Tuesday, November 24, 2009
Over the River and Through the Woods.....
For most of my adult life, I've worked in retail. Thanksgiving to many of my colleagues means Black Friday and the start of the Christmas rush. But for me, Thanksgiving is something far more special.
The very word Thanksgiving evokes an image of my Mom in the kitchen with a frilly apron covering her dress, basting and stirring, preparing a feast.
Unlike the song, we didn't go "over the river and through the woods to Grandmother's house" for Thanksgiving. Instead, our house was the gathering place for most holidays. My parents' doors were always open to friends, neighbors, and my grandparents when the weather allowed them to make the long drive from Ohio.
The preparations were marvelous. The good china and crystal had to be carefully washed and dried then my sisters and I would set a festive table with linen tablecloths and fancy napkins. Every year, we'd make a special centerpiece of colorful leaves and flowers and would design homemade place cards for each of our guests. I shudder to think what some of those "masterpieces" must have looked like, but Dad and Mom always praised them as the cleverest and most beautiful they'd ever seen.
Delicious aromas wafted through the house -- sage dressing, roasting turkey, pumpkin pies and fresh rolls baking. Dad would open the record player and put on a favorite Christmas album. That was the first time we'd hear the carols since we'd packed the records away the previous January. While we worked, we sang along with more enthusiasm than harmony, but somehow it all seemed perfect.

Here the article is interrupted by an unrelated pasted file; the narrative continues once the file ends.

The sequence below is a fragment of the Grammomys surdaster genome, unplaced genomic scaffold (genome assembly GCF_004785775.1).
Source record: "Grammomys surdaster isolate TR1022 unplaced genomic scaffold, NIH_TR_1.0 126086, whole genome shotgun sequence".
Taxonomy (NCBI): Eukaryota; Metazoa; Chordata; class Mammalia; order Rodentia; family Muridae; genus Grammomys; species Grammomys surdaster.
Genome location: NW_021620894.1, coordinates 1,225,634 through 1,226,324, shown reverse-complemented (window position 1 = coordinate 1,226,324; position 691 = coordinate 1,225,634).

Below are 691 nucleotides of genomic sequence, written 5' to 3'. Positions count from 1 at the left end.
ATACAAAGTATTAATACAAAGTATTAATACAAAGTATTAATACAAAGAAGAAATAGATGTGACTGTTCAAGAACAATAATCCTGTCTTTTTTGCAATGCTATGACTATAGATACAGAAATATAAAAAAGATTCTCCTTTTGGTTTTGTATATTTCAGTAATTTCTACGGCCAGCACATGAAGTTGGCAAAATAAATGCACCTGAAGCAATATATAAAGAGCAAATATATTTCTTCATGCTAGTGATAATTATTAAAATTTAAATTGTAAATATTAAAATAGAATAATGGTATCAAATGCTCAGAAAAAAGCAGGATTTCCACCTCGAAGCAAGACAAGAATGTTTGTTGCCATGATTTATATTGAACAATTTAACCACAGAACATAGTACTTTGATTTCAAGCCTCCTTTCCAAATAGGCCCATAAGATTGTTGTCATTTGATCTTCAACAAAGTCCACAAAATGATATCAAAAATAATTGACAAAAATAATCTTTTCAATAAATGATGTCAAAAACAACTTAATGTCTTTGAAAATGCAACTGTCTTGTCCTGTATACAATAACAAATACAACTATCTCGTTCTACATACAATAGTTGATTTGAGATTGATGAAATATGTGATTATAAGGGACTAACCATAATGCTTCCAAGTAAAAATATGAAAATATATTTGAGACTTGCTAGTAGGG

In a short while, our guests would arrive. Favorite dishes were added to the already groaning table. Dad would pour glasses of sugary-sweet Mogan David Concorde Wine so everyone could join in a toast. Even the little ones got to have a small taste of wine, and we thought we were so very grown up. It wasn't until I was an adult that I discovered there were far tastier varieties of wine, but I still smile whenever I see that familiar bottle on the shelf in the store.
At Dad's signal, everyone would take their places around the table. It wasn't uncommon for us to host 20 or 30 guests. Mom and Dad weren't wealthy. They were just average, middle class Americans, but there was always room at their table for others. Before eating, Dad led us in Grace then asked everyone to share their reasons to be thankful as we passed dish after dish of holiday specialties.
No one wanted the day to end. Since there was no school the next day, the fun continued well into the evening. The littlest ones would be put to bed in one of the bedrooms while the older kids and adults played games or watched a Christmas program on TV. The party would finally break up around 9:30 or 10:00. Each departing family would get a parcel of leftovers home to take home with them, too.
Dad has been gone now for almost 35 years, and Mom recently had a stroke that put her in a nursing home. However, the hospitality and love they extended to others is a legacy they passed on to their children and grandchildren.
So, this year, we'll gather with my family at my oldest son's home on Thanksgiving. Everyone will bring dishes to contribute to the celebration. We'll laugh and hug, eat and visit, and hopefully make happy memories for the next generation.
But there won't be any Mogan David...at least I don't think so.
My Thanksgiving Wish for you...
May your stuffing be tasty
May your turkey be plump
May your potatoes and gravy
Have nary a lump.
May your yams be delicious,
And your pies take the prize
And may your Thanksgiving dinner
Stay off your thighs!